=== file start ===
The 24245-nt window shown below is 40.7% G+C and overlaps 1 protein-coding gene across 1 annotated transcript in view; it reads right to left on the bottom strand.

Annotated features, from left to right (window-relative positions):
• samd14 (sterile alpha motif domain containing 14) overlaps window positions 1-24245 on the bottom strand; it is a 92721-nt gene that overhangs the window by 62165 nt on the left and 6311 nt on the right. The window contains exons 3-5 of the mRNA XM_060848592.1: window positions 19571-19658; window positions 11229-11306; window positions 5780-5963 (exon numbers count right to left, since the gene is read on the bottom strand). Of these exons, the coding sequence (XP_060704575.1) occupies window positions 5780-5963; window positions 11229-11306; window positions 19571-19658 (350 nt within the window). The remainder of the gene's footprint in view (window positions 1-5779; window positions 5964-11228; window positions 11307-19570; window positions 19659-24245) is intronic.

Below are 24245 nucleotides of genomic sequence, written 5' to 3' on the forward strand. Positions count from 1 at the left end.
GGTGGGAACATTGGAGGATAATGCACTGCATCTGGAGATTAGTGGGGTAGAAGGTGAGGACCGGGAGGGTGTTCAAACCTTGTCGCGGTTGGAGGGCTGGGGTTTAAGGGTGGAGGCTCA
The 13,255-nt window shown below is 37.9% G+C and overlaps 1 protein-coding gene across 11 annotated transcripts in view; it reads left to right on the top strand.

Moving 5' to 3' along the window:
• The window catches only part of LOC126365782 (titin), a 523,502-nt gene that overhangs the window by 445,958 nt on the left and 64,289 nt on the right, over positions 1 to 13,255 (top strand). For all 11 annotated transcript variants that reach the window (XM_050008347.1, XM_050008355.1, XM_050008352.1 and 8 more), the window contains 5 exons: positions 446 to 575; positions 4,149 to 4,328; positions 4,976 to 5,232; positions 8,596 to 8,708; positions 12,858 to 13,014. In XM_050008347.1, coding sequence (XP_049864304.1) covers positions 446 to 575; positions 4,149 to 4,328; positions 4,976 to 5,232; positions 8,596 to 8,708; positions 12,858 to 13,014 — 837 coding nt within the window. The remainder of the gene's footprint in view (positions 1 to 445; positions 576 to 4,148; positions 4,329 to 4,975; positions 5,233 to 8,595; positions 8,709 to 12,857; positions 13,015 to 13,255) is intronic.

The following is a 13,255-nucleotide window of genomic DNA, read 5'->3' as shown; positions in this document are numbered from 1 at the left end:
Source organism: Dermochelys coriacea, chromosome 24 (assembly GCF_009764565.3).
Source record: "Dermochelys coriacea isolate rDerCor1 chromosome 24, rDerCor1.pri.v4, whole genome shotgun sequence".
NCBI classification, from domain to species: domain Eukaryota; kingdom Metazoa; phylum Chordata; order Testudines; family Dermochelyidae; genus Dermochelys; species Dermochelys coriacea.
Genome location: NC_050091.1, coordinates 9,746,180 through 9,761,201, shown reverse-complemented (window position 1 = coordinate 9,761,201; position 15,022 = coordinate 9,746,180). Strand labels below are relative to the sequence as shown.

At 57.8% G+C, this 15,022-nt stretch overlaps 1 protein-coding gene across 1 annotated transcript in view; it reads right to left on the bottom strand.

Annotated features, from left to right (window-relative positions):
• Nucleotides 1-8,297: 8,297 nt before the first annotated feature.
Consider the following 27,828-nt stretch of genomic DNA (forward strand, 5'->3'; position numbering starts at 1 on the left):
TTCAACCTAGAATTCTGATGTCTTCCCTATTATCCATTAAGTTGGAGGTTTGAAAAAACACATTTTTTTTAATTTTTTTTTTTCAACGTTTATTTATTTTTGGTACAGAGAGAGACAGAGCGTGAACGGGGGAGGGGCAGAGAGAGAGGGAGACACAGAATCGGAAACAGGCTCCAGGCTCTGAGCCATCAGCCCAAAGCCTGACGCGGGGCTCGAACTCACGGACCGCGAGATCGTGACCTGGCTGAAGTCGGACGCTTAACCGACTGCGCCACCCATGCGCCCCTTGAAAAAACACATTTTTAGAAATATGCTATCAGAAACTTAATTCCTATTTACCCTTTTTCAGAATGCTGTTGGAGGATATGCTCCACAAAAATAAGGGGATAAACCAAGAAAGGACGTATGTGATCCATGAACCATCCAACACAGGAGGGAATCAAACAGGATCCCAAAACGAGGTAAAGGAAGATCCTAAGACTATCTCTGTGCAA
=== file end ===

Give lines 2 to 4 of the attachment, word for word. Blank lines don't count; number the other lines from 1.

Annotated features, from left to right (window-relative positions):
• samd14 (sterile alpha motif domain containing 14) overlaps window positions 1-24245 on the bottom strand; it is a 92721-nt gene that overhangs the window by 62165 nt on the left and 6311 nt on the right. The window contains exons 3-5 of the mRNA XM_060848592.1: window positions 19571-19658; window positions 11229-11306; window positions 5780-5963 (exon numbers count right to left, since the gene is read on the bottom strand). Of these exons, the coding sequence (XP_060704575.1) occupies window positions 5780-5963; window positions 11229-11306; window positions 19571-19658 (350 nt within the window). The remainder of the gene's footprint in view (window positions 1-5779; window positions 5964-11228; window positions 11307-19570; window positions 19659-24245) is intronic.

Below are 24245 nucleotides of genomic sequence, written 5' to 3' on the forward strand. Positions count from 1 at the left end.